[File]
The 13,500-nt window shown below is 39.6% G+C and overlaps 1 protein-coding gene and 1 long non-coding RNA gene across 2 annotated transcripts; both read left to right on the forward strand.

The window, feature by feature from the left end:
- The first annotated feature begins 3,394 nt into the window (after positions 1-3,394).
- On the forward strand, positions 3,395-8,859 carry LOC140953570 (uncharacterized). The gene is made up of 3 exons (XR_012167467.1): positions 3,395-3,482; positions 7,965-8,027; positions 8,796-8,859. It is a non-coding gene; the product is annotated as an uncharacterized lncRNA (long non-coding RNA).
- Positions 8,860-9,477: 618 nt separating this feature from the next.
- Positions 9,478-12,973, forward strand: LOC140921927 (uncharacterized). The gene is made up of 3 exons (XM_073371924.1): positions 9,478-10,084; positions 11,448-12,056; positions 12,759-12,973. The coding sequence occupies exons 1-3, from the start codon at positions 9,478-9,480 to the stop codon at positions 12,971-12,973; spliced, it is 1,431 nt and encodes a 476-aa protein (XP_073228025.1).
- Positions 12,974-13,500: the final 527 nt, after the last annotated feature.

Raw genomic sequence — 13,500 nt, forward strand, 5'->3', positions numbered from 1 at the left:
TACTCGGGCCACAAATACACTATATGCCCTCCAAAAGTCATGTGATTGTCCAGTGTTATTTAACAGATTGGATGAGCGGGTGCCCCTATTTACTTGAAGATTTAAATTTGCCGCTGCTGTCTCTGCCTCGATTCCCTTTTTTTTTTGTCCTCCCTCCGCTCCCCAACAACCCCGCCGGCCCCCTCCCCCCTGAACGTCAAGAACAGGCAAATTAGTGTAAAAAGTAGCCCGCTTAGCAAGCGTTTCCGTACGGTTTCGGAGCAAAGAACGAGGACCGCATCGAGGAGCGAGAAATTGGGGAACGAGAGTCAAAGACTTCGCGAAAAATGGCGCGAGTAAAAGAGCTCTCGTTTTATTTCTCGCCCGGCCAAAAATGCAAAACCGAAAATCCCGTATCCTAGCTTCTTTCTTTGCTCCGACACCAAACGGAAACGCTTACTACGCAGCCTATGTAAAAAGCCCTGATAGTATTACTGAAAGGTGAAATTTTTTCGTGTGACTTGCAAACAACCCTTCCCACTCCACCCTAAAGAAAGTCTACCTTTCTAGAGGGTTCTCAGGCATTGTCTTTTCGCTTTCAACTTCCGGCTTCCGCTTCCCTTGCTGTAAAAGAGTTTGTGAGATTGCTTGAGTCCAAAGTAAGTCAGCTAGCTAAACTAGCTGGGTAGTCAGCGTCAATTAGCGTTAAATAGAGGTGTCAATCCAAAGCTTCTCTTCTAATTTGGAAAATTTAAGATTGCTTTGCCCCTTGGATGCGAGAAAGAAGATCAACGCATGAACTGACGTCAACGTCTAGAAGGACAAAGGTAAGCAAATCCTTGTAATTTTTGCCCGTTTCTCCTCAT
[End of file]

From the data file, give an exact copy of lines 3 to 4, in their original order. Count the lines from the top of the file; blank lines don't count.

- The first annotated feature begins 3,394 nt into the window (after positions 1-3,394).
- On the forward strand, positions 3,395-8,859 carry LOC140953570 (uncharacterized). The gene is made up of 3 exons (XR_012167467.1): positions 3,395-3,482; positions 7,965-8,027; positions 8,796-8,859. It is a non-coding gene; the product is annotated as an uncharacterized lncRNA (long non-coding RNA).